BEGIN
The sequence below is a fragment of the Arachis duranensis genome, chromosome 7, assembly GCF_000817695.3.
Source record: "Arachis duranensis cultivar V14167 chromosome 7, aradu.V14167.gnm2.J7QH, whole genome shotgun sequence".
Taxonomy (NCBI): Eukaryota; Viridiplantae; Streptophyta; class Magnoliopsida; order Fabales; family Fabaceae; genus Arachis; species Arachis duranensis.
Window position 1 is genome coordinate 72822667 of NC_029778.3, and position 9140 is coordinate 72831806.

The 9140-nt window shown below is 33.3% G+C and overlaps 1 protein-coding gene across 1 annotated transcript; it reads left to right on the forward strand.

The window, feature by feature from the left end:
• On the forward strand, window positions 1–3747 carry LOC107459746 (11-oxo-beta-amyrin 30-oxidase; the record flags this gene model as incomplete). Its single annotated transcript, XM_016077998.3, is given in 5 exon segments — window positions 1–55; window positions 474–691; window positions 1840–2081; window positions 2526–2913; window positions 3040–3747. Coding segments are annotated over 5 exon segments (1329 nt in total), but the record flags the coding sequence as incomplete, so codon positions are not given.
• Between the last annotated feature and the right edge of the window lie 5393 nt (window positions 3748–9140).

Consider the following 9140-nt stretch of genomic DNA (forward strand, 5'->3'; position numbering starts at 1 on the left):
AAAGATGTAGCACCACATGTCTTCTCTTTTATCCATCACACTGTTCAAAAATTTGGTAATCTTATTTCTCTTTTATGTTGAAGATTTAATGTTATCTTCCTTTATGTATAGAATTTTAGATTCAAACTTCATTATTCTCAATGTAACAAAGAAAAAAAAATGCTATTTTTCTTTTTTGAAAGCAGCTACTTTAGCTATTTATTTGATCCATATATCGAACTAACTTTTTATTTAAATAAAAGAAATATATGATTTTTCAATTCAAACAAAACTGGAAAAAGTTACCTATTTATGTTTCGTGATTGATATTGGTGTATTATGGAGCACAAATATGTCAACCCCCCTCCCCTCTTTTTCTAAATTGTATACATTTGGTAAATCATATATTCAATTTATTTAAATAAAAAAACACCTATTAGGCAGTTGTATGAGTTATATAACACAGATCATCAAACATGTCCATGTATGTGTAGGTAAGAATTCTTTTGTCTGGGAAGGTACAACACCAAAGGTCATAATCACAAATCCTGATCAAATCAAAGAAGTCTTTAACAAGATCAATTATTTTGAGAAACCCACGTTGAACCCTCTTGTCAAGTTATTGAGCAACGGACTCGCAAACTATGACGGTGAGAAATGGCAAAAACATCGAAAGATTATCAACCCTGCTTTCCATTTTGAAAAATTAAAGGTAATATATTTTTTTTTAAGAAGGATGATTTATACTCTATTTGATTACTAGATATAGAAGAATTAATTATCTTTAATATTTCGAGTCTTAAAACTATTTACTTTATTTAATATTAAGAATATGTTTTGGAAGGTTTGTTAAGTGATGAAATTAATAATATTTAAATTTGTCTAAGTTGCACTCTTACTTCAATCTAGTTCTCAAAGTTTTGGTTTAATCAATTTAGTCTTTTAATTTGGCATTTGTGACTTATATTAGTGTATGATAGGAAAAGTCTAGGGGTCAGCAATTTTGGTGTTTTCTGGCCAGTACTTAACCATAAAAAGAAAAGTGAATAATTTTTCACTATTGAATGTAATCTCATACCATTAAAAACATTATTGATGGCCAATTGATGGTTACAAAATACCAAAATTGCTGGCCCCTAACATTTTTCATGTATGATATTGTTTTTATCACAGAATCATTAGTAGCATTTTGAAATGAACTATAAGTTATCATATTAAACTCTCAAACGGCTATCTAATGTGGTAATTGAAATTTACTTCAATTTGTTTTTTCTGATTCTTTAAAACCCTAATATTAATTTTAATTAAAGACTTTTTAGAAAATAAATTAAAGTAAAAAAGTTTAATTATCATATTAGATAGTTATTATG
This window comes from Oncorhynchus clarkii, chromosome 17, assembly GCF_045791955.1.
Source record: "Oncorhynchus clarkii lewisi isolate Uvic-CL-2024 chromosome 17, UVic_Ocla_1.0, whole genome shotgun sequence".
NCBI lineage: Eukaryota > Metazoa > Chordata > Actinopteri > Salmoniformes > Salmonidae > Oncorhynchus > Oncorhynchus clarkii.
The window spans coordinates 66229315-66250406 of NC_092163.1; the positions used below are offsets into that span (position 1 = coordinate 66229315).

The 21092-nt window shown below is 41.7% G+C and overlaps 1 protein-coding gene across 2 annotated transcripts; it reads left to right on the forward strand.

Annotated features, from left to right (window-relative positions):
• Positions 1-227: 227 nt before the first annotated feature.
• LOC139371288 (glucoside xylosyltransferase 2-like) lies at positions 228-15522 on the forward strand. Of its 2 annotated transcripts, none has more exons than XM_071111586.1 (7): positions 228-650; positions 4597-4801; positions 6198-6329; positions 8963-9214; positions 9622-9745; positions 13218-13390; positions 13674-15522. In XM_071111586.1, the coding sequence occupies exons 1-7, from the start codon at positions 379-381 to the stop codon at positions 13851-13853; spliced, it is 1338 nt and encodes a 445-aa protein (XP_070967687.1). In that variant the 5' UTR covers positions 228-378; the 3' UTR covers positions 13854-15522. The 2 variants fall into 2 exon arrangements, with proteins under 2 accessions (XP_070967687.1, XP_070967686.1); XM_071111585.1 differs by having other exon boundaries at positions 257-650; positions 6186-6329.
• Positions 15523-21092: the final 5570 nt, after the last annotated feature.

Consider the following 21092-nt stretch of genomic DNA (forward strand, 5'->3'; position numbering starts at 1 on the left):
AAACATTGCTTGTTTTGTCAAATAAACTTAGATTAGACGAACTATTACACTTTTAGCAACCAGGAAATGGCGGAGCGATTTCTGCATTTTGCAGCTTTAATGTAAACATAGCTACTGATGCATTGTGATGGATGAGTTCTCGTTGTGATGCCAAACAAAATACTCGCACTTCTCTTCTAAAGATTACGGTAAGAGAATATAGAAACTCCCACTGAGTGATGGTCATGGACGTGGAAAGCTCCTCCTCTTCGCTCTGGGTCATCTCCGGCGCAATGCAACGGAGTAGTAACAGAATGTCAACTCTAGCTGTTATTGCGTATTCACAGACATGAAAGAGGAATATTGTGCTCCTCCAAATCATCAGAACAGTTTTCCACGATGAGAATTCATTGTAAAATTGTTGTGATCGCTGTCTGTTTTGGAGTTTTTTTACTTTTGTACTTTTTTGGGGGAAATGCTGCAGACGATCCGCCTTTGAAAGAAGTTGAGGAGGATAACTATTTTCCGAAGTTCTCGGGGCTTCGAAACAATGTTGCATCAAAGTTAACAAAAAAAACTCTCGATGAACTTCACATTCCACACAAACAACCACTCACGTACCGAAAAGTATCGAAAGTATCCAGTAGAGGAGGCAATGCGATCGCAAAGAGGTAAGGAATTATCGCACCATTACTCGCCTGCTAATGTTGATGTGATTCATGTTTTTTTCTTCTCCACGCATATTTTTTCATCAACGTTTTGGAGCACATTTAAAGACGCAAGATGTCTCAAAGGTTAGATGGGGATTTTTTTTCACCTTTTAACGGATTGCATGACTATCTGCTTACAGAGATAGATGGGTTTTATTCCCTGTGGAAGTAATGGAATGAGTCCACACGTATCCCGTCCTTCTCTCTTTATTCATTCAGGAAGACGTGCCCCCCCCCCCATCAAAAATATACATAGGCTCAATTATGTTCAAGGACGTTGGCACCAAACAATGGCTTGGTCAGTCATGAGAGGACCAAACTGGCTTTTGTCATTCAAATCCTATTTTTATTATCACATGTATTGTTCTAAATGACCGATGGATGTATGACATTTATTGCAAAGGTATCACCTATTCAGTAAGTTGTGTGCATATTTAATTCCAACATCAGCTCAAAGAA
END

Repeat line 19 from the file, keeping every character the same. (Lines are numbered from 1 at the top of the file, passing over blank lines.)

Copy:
• Positions 15523-21092: the final 5570 nt, after the last annotated feature.